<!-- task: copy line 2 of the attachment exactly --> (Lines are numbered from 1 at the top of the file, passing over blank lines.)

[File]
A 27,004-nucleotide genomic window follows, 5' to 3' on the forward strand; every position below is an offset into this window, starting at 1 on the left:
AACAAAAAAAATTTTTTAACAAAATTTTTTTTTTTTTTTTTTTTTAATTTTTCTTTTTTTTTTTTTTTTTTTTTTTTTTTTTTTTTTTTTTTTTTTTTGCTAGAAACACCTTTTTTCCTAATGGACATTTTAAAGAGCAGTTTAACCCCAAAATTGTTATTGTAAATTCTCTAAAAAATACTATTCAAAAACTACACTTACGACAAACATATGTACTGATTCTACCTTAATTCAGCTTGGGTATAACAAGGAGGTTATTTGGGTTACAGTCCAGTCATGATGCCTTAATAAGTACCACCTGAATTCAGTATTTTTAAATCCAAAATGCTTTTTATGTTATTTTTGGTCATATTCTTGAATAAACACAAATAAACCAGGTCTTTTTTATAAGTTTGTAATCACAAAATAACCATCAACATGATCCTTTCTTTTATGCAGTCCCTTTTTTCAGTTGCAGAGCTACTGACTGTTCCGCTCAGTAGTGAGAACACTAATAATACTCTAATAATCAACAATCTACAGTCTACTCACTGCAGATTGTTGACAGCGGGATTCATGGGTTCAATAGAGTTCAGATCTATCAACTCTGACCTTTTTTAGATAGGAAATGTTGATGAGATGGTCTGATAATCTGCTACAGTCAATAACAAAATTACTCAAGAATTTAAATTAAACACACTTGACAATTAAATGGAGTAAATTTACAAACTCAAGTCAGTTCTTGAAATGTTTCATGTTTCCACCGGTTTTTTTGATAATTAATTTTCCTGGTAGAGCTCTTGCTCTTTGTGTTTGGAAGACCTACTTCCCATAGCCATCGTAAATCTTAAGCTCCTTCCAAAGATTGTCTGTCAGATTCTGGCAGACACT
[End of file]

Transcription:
AACAAAAAAAATTTTTTAACAAAATTTTTTTTTTTTTTTTTTTTTAATTTTTCTTTTTTTTTTTTTTTTTTTTTTTTTTTTTTTTTTTTTTTTTTTTTGCTAGAAACACCTTTTTTCCTAATGGACATTTTAAAGAGCAGTTTAACCCCAAAATTGTTATTGTAAATTCTCTAAAAAATACTATTCAAAAACTACACTTACGACAAACATATGTACTGATTCTACCTTAATTCAGCTTGGGTATAACAAGGAGGTTATTTGGGTTACAGTCCAGTCATGATGCCTTAATAAGTACCACCTGAATTCAGTATTTTTAAATCCAAAATGCTTTTTATGTTATTTTTGGTCATATTCTTGAATAAACACAAATAAACCAGGTCTTTTTTATAAGTTTGTAATCACAAAATAACCATCAACATGATCCTTTCTTTTATGCAGTCCCTTTTTTCAGTTGCAGAGCTACTGACTGTTCCGCTCAGTAGTGAGAACACTAATAATACTCTAATAATCAACAATCTACAGTCTACTCACTGCAGATTGTTGACAGCGGGATTCATGGGTTCAATAGAGTTCAGATCTATCAACTCTGACCTTTTTTAGATAGGAAATGTTGATGAGATGGTCTGATAATCTGCTACAGTCAATAACAAAATTACTCAAGAATTTAAATTAAACACACTTGACAATTAAATGGAGTAAATTTACAAACTCAAGTCAGTTCTTGAAATGTTTCATGTTTCCACCGGTTTTTTTGATAATTAATTTTCCTGGTAGAGCTCTTGCTCTTTGTGTTTGGAAGACCTACTTCCCATAGCCATCGTAAATCTTAAGCTCCTTCCAAAGATTGTCTGTCAGATTCTGGCAGACACT